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I majored in social sciences, so I haven't taken a science class since 1999, so forgive me if I don't ask this right.

What difference would skin color make from a physics perspective?

Would there be any difference in the energy emitted, reflected or absorbed?

Would it affect what is emitted, reflected or absorbed?

Can physics provide an analysis of why paler skin is more prone to melanoma?

Does melanin in an of itself have any physics applications? Is is used in physics experiments, etc.?

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What difference would skin color make from a physics perspective?

Would there be any difference in the energy emitted, reflected or absorbed?

Would it affect what is emitted, reflected or absorbed?

the darker the color the more absorption of sunlight , and since the process is reversible there will be more emission for darker colors.

In skin, the dark color denotes a lot of melanin, and melanin is the defense of the body against ultraviolet radiation from the sun. It does not allow it to penetrate and destroy the lower layers. The first evidence of damage is sunburn.

Can physics provide an analysis of why paler skin is more prone to melanoma?

This is a biophysics question. I believe it is due to the lack of melanin which allows penetration of ultraviolet and mutation of lower level cells that can turn cancerous.

Does melanin in an of itself have any physics applications? Is is used in physics experiments, etc.?

Not that I know of. The use of dark colors when one wants to absorb sun energy (( as in sun water heaters) and light when one wants a lot of reflection (as on rooftops) is of course general.

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Thanx, anna v. You're right, I think there is some biophysics in what I'm asking, but there is one more thing I will ask you, based on your response: In general, when does the fact that a body (i.e. object) both absorbs and emits more or less sunlight? What experiments, studies or fields do you know of that have focused on this? It all sounds strange, I'm sure, but I'm wondering what significance skin color can have beyond it's social and political implications, & skin cancer. Could different skin colors have different physical properties that affect the wearer or those around them –  taj-akoben May 11 at 19:15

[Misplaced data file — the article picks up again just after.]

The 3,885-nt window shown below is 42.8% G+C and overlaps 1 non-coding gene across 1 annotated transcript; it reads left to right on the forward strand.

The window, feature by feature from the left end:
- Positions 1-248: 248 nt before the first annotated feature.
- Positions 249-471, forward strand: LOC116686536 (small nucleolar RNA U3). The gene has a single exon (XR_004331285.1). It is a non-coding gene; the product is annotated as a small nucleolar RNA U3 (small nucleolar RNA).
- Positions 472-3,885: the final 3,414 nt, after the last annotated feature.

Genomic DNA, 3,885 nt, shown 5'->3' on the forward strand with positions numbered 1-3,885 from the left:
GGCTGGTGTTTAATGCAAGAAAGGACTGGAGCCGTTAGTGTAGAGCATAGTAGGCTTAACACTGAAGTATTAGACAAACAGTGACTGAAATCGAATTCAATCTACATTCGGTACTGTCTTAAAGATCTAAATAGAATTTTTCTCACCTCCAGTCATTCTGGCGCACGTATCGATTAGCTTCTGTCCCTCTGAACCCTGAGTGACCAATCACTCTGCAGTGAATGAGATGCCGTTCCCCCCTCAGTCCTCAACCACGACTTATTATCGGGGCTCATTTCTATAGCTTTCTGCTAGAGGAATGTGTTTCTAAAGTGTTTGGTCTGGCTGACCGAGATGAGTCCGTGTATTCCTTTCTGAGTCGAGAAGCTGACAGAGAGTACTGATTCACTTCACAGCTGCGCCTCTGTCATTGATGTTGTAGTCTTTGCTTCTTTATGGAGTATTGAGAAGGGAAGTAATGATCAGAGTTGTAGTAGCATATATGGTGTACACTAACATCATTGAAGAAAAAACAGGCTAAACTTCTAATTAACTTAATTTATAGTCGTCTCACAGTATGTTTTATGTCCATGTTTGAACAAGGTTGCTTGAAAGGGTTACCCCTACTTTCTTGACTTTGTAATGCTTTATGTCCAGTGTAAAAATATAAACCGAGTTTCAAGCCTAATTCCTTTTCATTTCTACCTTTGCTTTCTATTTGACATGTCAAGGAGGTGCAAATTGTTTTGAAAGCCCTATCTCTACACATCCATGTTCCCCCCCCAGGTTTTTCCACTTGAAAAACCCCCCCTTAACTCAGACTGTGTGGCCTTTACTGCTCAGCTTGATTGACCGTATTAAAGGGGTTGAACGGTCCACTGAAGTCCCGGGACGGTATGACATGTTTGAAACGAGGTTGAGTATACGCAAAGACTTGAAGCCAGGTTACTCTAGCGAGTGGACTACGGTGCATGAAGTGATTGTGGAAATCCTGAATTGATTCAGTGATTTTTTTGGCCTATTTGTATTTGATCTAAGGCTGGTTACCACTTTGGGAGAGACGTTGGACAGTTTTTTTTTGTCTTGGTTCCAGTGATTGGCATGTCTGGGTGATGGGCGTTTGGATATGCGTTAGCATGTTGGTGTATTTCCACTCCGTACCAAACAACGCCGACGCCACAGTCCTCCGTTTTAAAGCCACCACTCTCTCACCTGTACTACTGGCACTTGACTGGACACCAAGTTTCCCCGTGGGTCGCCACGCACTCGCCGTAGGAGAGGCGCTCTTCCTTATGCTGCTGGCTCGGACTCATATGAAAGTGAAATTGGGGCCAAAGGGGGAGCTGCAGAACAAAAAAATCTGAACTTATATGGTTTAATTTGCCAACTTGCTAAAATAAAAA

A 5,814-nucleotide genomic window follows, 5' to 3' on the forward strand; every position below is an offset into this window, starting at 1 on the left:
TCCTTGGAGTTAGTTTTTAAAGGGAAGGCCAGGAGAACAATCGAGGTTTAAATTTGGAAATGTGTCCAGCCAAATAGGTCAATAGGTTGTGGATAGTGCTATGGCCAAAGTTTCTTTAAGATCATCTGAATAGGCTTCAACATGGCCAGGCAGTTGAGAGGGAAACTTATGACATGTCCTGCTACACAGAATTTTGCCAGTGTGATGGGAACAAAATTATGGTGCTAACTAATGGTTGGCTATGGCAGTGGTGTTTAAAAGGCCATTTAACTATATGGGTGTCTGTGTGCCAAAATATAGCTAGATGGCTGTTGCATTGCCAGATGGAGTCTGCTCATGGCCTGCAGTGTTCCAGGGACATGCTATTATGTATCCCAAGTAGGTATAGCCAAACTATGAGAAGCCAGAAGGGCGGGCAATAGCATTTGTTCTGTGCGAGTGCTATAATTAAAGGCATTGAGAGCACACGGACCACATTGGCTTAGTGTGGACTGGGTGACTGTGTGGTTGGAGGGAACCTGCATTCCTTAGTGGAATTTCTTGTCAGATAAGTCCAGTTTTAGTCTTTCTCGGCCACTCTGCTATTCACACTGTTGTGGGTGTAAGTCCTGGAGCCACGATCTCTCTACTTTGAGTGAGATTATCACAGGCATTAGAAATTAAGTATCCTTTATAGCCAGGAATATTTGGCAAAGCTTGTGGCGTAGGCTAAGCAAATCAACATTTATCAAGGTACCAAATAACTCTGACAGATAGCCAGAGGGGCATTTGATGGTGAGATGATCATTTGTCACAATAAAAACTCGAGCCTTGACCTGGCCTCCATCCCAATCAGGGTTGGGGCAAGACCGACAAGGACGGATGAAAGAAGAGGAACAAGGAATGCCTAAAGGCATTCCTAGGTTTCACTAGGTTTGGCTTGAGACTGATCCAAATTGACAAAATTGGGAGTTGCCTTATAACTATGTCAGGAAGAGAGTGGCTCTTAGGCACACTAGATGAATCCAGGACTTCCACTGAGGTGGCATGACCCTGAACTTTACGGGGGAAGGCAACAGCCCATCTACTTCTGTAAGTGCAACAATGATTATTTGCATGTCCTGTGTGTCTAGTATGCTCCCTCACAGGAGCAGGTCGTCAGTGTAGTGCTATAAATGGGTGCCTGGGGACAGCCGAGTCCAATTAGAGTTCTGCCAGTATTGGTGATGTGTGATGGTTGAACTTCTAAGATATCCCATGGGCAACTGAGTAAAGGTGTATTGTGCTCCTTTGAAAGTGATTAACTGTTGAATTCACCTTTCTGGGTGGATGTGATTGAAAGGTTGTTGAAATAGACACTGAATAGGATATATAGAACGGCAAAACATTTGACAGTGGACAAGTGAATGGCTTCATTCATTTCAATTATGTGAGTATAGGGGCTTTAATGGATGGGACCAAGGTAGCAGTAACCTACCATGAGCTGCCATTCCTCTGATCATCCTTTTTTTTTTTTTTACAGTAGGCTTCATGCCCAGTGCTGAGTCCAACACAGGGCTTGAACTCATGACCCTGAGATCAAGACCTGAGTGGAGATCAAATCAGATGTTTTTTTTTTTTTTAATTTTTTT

All bodies of matter emit black body radiation according to their temperature with a coefficient that differs, emissivity it is called. Emissivity plays also the inverse role in absorption of radiation for a given frequency. I do not know if there exists a difference in human skin . Here they think yes juro.uga.edu/2010/boc2010/mize_2010.pdf . In any case it will not be more important than wearing dark or light clothes maybe in a crowd. A white dressed crowd would reflect more light than a dark dressed crowd. –  anna v May 11 at 19:42
    
p.s. It is interesting that I know of one blond German girl married to a Greek whose hair turned brown in Greece. Her melanin went into action not only on her skin ( she was naturally blond). Good night. –  anna v May 11 at 19:47
    
All of this is great; thanx. As for the German woman, this sounds like albinism. Albinism isn't only white hair and red eyes- that's only one of 4 types (which themselves have sub-types). In several of these, a person's hair darkens later in life, and in several, slight pigmentation is possible. I am not a clinician, but I have never heard of hair color changing later in life, as you described. Interesting... –  taj-akoben May 11 at 20:44

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